Q. How can I get John Piper to speak at my event?
If you would like to find out how to have John Piper speak at your event, please see our speaking request page.
Q. What books have been most influential in John Piper's life and thought?
Several years ago John wrote a short paper detailing the books that have influenced him most. See "Books That Have Influenced Me Most". In addition, the following are some of his suggestions for enrichment of the soul on God:
- Jonathan Edwards, read Religious Affections, at all costs read Religious Affections! And anything else you can get your hands on by this great saint.
- Stephen Charnock, The Existence and Attributes of God. Ruminate on a few pages a day for five years or so.
- Iain Murray, The Forgotten Spurgeon, or his Jonathan Edwards: A New Biography. Murray is so warm and careful and doctrinally concerned. He mingles life and theology in his biographies like no one else. Revival and Revivalism is also very good.
- Thomas Watson (d. 1689), Body of Divinity. This is his exposition of the Westminster Shorter Catechism, which may not sound lively, but it is incredibly helpful. For example, when I groped for help on understanding the meaning of forgiveness in all it subtleties of church discipline and remaining corruption and ongoing failure of trust, Watson was my rescue with his many, many pages of exposition of the Lord's prayer statement, "Forgive us our sins as we forgive our debtors."
- John Owen, Volume Six of his Works containing the works that rescued J. I. Packer from spiritual suicide as a student when he was being mistaught about perfectionism. There are four works: On the Mortification of Sin, On Temptation, On Indwelling Sin in Believers, and Exposition of Psalm 130. You will know yourself and God and sin better than you ever thought you could when you are done.
- Martyn Lloyd Jones, Spiritual Depression. He teaches us how to preach to ourselves from Scripture-which is what everyone must learn to do.
- Spurgeon, Lectures to My Students. There are essays in here that are so inspiring that every minister it seems must read them. Not necessarily the whole book, but certain ones like "The Minister's Fainting Fits" (on discouragement) and "The Blind Eye and the Deaf Ear" (on how to handle criticism) and "Conversion our Aim" etc.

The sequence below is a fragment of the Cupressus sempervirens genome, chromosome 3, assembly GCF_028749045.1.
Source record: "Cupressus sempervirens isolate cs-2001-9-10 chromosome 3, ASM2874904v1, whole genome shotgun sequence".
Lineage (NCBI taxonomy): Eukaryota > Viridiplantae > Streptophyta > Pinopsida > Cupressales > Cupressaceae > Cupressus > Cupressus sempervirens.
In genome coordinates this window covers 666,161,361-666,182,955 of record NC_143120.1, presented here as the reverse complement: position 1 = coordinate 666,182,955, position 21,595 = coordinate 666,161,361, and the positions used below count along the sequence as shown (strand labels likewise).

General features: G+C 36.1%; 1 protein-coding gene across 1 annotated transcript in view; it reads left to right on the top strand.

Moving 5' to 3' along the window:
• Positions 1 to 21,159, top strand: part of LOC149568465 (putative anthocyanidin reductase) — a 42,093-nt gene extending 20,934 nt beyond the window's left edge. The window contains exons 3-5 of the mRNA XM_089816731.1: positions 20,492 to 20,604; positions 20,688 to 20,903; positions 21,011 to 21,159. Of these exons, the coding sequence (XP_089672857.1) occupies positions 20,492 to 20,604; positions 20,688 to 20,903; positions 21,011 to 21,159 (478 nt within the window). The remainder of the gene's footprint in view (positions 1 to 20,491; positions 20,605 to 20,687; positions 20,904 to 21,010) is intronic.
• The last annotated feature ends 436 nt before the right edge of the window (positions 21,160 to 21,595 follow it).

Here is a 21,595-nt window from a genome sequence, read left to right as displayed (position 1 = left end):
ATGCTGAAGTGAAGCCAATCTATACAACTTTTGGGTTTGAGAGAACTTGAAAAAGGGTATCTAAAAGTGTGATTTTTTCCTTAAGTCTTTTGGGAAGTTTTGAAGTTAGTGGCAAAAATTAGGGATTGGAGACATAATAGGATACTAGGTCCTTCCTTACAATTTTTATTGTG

Q. What ideas have strongly influenced John Piper?
What I have learned from about twenty-years of serious reading is this. It is sentences that change my life, not books. What changes my life is some new glimpse of truth, some powerful challenge, some resolution to a long-standing dilemma, and these usually come concentrated in a sentence or two. I do not remember 99% of what I read, but if the one percent of each book or article I do remember is a life-changing insight, then I don't begrudge the 99%. And that life-changing insight usually comes in a moment, a moment whose value is all out of proportion to its little size. That's why I call it an "immeasurable moment."
Here are some of the examples of the 1% that have gripped me and changed me.
From Jonathan Edwards, his 6th life resolution written in college: "Resolved: To live with all my might while I do live."
From his book the Religious Affections: "True Religion, in great part, consists in holy affections."
From St. Paul a sentence hit me when I was about twenty-two that has shaped my theology ever since, "Work out your salvation with fear and trembling for it is God who works in you to will and to do his good pleasure" (Phil. 2:12f).
From C.S. Lewis in his sermon, The Weight of Glory: "If we consider the unblushing promises of reward and the staggering nature of the rewards promised in the Gospels, it would seem that our Lord finds our desires not too strong but too weak. We are halfhearted creatures fooling about with drink and sex and ambition, when infinite joy is offered us, like an ignorant child who wants to go on making mudpies in a slum because he cannot imagine what is meant by the offer of a holiday at the sea. We are far too easily pleased."
From St. Augustine's Confessions, "I have not hope at all but in thy great mercy. Grant what thou commandest and command what thou wilt."
Also from his Confessions: "For he loves Thee too little who loves anything together with Thee, which he loves not for Thy sake."
Q. What topics has John Piper taught on?
See the topic index in our resource library for a comprehensive listing of all the topics John Piper has taught on.
Q. What is John Piper currently teaching?
You can see the latest added resources in the recently added section in the resource library.